Liberty and Willie are a married couple who float through life, breaking into houses in Florida just to see what other people’s lives are like. Liberty rescued a big white dog, Clem, from a mailbox, and he follows her around freaking out other people. They befriend a security guard who assumes they’re just guests of the people who own the house. Eventually they leave this house, head back to the one they’re renting, back to the town where they’re somewhat known. Drunk Charlie is in love with Liberty but she’s too far gone on Willie to care. Willie takes off for a week or so, calls Liberty to tell her to jump into the tide at a certain time and she’ll be swept to the key where he is. She obeys, they end up at a house of a body-building septuagenarian rich woman who worms their origin story out of them (met as kids, Liberty’s parents abandoned her to be brought up by Willie’s parents, pregnant at 15, suicide pact gone awry, no more babies possible). Liberty leaves Willie there and floats back to their headquarters, ends up talking to Charlie at the bar and then he’s stabbed by her neighbor. They drive through a car wash to try and wash the pee (the neighbor’s) off the car and this is possibly where Charlie dies, but it’s the end so who knows.

“She remembered feeling once that anything was possible. The sky was bright and blue and she was walking fast and could go anywhere. But that had been a moment years ago, and since that moment she had felt that her life was like someone else’s garden she had wandered into, something she could care for or not, like one did another’s garden.”

“After she stopped wailing, I lingered for a moment and listened to the wind in the trees. They were whispering something that at the time made an enormous deal of sense. Never have I heard the susurrus of branches so clearly.”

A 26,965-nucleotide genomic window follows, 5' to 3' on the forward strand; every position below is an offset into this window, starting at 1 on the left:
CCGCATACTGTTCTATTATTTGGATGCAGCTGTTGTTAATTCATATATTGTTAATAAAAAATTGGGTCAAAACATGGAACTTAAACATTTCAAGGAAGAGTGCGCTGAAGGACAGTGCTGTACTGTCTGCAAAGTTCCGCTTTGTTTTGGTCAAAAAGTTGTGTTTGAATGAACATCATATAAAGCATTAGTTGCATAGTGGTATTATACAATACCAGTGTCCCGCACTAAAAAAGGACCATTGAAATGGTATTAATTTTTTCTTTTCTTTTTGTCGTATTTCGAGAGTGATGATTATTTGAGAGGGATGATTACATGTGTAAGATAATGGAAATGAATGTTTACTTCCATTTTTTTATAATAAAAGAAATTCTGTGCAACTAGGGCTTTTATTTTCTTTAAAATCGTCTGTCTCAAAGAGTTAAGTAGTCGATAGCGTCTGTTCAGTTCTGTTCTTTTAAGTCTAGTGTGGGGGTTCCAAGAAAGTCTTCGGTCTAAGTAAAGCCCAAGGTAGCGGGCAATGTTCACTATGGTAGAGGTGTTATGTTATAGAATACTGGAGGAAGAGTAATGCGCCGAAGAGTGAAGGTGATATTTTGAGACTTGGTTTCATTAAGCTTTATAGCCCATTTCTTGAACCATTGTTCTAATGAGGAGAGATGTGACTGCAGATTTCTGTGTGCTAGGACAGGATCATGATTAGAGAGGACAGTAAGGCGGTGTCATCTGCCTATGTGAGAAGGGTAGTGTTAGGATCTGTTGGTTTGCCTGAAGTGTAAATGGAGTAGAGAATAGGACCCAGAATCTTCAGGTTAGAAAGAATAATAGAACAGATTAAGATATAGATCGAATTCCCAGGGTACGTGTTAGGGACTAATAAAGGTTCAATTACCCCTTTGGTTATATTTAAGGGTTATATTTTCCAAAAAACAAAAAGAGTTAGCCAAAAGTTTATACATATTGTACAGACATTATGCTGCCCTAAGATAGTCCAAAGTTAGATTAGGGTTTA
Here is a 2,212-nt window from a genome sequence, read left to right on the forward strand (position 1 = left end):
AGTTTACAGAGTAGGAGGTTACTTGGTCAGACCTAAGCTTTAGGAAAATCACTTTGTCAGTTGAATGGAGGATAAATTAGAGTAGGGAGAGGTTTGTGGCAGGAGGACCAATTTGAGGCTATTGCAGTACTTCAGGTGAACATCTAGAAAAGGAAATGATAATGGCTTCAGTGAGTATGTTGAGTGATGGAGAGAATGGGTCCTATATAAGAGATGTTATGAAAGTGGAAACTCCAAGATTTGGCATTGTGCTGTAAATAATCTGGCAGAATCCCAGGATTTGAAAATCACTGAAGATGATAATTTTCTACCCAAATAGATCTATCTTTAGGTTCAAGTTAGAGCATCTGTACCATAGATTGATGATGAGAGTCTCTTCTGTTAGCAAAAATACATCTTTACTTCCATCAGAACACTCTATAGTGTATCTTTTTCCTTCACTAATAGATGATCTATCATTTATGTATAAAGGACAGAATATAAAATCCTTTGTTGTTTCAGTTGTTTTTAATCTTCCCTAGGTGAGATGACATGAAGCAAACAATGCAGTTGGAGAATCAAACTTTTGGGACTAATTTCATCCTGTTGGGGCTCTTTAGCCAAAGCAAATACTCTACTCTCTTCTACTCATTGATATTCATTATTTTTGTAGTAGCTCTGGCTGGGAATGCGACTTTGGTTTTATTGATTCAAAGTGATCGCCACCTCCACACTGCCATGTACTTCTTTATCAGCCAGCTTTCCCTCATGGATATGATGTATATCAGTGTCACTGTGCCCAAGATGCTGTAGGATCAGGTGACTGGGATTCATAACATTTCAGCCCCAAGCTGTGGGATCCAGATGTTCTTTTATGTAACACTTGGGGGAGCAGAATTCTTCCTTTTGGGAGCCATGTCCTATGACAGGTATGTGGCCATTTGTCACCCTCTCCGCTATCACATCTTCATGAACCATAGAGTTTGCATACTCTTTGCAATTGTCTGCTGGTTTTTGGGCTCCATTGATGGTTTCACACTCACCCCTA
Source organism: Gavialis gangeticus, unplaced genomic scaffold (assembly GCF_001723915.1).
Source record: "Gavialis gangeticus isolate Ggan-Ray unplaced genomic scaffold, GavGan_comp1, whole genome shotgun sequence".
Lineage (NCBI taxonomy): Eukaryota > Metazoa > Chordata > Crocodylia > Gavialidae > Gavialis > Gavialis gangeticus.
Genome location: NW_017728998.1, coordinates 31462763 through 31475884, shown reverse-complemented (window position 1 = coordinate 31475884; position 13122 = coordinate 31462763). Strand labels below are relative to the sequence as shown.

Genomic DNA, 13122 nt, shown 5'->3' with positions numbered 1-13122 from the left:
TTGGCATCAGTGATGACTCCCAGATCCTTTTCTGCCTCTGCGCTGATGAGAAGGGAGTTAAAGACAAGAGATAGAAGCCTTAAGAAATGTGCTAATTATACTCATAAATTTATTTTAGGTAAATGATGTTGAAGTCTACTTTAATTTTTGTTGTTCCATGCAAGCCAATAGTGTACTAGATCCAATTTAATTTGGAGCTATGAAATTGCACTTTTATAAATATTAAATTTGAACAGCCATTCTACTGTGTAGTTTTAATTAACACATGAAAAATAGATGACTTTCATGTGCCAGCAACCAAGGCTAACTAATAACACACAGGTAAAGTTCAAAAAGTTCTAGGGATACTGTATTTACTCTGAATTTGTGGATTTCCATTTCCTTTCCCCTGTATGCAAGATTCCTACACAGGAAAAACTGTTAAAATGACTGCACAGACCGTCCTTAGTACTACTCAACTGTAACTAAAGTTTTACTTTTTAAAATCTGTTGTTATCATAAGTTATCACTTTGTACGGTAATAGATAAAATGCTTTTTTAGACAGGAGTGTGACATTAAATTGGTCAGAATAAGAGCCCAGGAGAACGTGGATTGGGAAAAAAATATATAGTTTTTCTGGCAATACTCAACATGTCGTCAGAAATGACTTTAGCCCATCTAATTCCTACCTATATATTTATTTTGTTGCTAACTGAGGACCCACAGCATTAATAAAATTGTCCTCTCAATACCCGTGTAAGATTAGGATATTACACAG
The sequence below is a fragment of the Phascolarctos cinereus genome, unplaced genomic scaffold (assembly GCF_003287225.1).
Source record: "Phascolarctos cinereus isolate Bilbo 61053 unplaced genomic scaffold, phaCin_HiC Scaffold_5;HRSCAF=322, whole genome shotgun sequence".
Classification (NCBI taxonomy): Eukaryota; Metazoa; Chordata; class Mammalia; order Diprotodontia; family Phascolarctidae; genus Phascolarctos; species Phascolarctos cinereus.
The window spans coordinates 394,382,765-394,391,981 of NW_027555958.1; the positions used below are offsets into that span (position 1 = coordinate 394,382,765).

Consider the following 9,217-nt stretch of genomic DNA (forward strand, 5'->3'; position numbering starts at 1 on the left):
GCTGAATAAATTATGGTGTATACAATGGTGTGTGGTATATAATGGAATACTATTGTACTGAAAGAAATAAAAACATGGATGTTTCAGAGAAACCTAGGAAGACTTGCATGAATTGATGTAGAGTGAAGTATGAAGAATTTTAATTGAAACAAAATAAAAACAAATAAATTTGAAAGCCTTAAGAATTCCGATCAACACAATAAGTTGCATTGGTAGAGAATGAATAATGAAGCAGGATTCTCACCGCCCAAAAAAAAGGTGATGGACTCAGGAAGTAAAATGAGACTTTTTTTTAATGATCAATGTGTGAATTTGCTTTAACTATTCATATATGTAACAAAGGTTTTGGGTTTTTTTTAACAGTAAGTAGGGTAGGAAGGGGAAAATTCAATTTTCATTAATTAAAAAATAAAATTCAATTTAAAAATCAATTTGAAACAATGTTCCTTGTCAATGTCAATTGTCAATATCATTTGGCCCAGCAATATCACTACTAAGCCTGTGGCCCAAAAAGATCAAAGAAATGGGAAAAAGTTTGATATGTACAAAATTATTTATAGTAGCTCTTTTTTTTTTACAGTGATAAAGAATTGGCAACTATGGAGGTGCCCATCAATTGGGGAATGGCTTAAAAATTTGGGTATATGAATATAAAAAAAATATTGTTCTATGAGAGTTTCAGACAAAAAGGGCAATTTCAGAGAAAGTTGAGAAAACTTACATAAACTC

The Visiting Privilege

Joy Williams is aptly named for the joy she brings readers (along with twinges of sadness, awe, disbelief, amazement, smirks). This is being billed as the definitive collection of her short stories, along with a sheaf of new ones at the end that hold up under scrutiny along with the golden oldies. Warning: it’s impossible to read this book straight through on a rainy weekend hunkered down in a remote cabin– you feel compelled to shut the book after each delicate jewel of a story ends, taking deep breaths, eyes gazing out at the misty skies. I didn’t attempt to mark page that delighted me with usual dogeared fold, too herculean a task to mark every page for re-perusal. A single sample will have to do:

“Well, aren’t we going over there tonight to watch him?” Julep asked nervously, swinging her eyes heavily toward her friend. Looking often cost Julep a great deal of effort, as though her eyes were boxes of bricks she had to push around in front of her.

Nearly every story in the book is a knock-out punch, so that’s almost forty-six blows you must endure over 500 pages. It’s worth it.
Reco’d via the NYT article forwarded by eagle-eyed microtragedy.